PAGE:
Search engine marketing has become a bigger piece of Kodak's overall marketing plan, but a new share feature built into a camera takes the campaign into product designs. Leslie Dance, Kodak's vice president of brand marketing and communications, explains what she calls a "360 approach" to rebranding and supporting the more than 100-year-old company.
That approach led Kodak to bid on non-branded and branded terms, looking toward "owning search terms" before the product reaches the market to make consumers aware that they are on the way. Each time a campaign gets set in motion, the agency supporting search marketing must come to the table with a fresh approach to reach consumers through search engine optimization (SEO) and paid search or pay-per-click (PPC) campaigns.
As part of Kodak's rebranding effort, the company launched a YouTube brand channel and a new campaign called the "Calculator Challenge." With this interactive campaign, consumers can determine how much money they might save on printer ink if they buy Kodak's products and stop overpaying for ink cartridges. Once consumers determine the potential amount saved, they are encouraged to upload a brief video describing what they would do with their savings.
Kodak's 24-hour ad takeover on YouTube for ink cartridges garnered 48 million impressions, 200,000 clicks and high click-through rate of .55%, Dance says. Between March 20, through April 7, Kodak estimates 22,000 video views on the Kodak brand channel YouTube page, and about 3,000 calculator starts.
Peter Gardiner, partner, chief media officer at Deutsch, which began working with Kodak more than a year ago, designed the YouTube part of the campaign. The notion of the campaign was to get consumers "fired up about being ripped off by the big ink companies."
Describing a dashboard that provides feedback on how each part of the campaign works, Dance says companies don't need to spend millions of dollars to target specific consumers.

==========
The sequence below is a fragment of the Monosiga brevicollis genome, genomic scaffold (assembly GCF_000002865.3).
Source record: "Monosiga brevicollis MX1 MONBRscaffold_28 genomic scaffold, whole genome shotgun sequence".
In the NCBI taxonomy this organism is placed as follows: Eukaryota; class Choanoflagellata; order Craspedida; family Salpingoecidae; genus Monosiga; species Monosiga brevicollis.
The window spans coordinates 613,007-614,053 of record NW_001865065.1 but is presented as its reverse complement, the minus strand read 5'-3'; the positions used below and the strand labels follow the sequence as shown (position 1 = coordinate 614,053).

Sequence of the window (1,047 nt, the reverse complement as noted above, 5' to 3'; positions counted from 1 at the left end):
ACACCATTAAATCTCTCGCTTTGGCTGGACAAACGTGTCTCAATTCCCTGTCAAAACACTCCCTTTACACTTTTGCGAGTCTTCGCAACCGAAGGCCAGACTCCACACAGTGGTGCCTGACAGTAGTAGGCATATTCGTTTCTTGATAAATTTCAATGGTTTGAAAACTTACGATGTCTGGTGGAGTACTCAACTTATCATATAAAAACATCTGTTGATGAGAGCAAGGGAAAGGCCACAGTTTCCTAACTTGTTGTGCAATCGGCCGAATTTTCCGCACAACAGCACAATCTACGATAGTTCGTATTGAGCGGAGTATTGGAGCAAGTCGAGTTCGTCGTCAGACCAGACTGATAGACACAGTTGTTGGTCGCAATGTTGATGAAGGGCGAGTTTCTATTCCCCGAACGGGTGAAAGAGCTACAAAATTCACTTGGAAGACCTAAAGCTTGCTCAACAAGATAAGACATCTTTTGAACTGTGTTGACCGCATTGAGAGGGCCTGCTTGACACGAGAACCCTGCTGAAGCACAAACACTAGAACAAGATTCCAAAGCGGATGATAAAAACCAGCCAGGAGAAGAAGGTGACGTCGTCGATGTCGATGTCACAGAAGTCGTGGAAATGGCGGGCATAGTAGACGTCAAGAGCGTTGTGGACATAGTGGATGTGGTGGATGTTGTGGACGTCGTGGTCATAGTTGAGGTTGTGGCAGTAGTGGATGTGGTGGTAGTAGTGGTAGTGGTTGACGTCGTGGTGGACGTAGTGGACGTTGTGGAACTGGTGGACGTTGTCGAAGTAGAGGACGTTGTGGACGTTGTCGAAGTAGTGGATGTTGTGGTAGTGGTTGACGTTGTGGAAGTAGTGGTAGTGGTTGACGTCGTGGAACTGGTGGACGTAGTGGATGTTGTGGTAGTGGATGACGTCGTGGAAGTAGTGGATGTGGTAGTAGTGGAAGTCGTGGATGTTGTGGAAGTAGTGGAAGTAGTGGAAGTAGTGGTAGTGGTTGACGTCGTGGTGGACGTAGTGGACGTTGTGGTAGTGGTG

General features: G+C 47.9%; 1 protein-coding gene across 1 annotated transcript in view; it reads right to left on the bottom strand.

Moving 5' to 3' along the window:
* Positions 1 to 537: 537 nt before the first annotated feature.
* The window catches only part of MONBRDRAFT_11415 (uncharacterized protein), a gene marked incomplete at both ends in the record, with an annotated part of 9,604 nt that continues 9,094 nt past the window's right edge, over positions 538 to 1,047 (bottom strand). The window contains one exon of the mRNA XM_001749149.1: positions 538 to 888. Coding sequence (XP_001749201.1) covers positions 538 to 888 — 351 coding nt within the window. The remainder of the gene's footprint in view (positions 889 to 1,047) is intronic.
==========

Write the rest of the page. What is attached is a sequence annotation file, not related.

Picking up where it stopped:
Kodak created an online performance index its marketers can view through the dashboard. That means looking at more than traditional click-through rates by following consumers through the marketing funnel to develop benchmarks, as well as rating each ad in the campaign to determine where to spend campaign dollars.
Kodak's personal imaging unit became the latest to follow this benchmark for ad campaigns. A television spot that began running this week highlights what happens when consumers press the "share" button on its 530 camera. The campaign message carries the theme "The real Kodak moment happens when you share." The campaign supports print, a microsite, Facebook and YouTube.
Dance says the company has been dabbling in mobile, too. Location-based services and coupons are on the horizon. A few tests have been done with mobile coupons. Mobile efforts could make more sense if the company ties the campaigns to specific stores, such as Staples or Best Buy.
Partners + Napier provided support for the latest TV spots, Facebook, YouTube and microsite work. The campaign called "Real Kodak Moments" announced Tuesday aims to emphasize the connection between family and friends. Aside from Deutsch, and Partners + Napier, other agencies supporting a variety of campaigns for Kodak include Omnicom Group's Ketchum, WPP's Ogilvy & Mather Worldwide, and Rabinovici & Associates.